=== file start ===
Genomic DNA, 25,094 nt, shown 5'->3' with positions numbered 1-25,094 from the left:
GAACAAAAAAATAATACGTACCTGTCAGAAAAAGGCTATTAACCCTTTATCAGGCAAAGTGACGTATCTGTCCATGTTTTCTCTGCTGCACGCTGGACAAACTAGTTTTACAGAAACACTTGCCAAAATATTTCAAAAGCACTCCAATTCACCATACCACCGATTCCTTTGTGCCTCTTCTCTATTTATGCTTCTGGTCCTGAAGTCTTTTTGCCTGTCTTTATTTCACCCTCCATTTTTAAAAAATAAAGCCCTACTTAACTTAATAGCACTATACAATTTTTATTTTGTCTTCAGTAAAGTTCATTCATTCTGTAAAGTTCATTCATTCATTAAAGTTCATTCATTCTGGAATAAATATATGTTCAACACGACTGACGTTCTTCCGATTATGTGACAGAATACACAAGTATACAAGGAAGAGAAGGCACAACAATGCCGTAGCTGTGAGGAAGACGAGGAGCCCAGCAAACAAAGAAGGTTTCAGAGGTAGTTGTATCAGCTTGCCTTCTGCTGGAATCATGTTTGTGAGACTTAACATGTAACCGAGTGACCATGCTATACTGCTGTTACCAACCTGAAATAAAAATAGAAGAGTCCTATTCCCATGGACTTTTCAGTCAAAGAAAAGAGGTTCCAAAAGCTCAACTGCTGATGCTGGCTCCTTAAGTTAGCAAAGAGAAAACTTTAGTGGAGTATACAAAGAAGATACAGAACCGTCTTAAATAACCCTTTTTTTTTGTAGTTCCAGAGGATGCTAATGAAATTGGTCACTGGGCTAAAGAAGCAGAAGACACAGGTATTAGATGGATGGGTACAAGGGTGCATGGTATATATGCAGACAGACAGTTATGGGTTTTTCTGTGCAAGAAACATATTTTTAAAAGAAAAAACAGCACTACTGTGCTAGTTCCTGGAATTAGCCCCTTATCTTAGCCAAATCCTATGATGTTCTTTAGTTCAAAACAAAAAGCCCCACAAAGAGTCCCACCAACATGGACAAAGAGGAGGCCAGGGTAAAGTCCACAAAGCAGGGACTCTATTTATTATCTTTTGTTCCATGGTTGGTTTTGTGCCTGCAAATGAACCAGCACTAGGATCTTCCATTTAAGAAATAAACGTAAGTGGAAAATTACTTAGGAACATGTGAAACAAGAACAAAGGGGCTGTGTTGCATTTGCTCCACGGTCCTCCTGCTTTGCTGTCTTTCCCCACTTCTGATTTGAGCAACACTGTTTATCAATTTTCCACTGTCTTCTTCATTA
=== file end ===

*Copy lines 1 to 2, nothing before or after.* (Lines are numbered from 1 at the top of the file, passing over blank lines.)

Genomic DNA, 25,094 nt, shown 5'->3' with positions numbered 1-25,094 from the left:
GAACAAAAAAATAATACGTACCTGTCAGAAAAAGGCTATTAACCCTTTATCAGGCAAAGTGACGTATCTGTCCATGTTTTCTCTGCTGCACGCTGGACAAACTAGTTTTACAGAAACACTTGCCAAAATATTTCAAAAGCACTCCAATTCACCATACCACCGATTCCTTTGTGCCTCTTCTCTATTTATGCTTCTGGTCCTGAAGTCTTTTTGCCTGTCTTTATTTCACCCTCCATTTTTAAAAAATAAAGCCCTACTTAACTTAATAGCACTATACAATTTTTATTTTGTCTTCAGTAAAGTTCATTCATTCTGTAAAGTTCATTCATTCATTAAAGTTCATTCATTCTGGAATAAATATATGTTCAACACGACTGACGTTCTTCCGATTATGTGACAGAATACACAAGTATACAAGGAAGAGAAGGCACAACAATGCCGTAGCTGTGAGGAAGACGAGGAGCCCAGCAAACAAAGAAGGTTTCAGAGGTAGTTGTATCAGCTTGCCTTCTGCTGGAATCATGTTTGTGAGACTTAACATGTAACCGAGTGACCATGCTATACTGCTGTTACCAACCTGAAATAAAAATAGAAGAGTCCTATTCCCATGGACTTTTCAGTCAAAGAAAAGAGGTTCCAAAAGCTCAACTGCTGATGCTGGCTCCTTAAGTTAGCAAAGAGAAAACTTTAGTGGAGTATACAAAGAAGATACAGAACCGTCTTAAATAACCCTTTTTTTTTGTAGTTCCAGAGGATGCTAATGAAATTGGTCACTGGGCTAAAGAAGCAGAAGACACAGGTATTAGATGGATGGGTACAAGGGTGCATGGTATATATGCAGACAGACAGTTATGGGTTTTTCTGTGCAAGAAACATATTTTTAAAAGAAAAAACAGCACTACTGTGCTAGTTCCTGGAATTAGCCCCTTATCTTAGCCAAATCCTATGATGTTCTTTAGTTCAAAACAAAAAGCCCCACAAAGAGTCCCACCAACATGGACAAAGAGGAGGCCAGGGTAAAGTCCACAAAGCAGGGACTCTATTTATTATCTTTTGTTCCATGGTTGGTTTTGTGCCTGCAAATGAACCAGCACTAGGATCTTCCATTTAAGAAATAAACGTAAGTGGAAAATTACTTAGGAACATGTGAAACAAGAACAAAGGGGCTGTGTTGCATTTGCTCCACGGTCCTCCTGCTTTGCTGTCTTTCCCCACTTCTGATTTGAGCAACACTGTTTATCAATTTTCCACTGTCTTCTTCATTA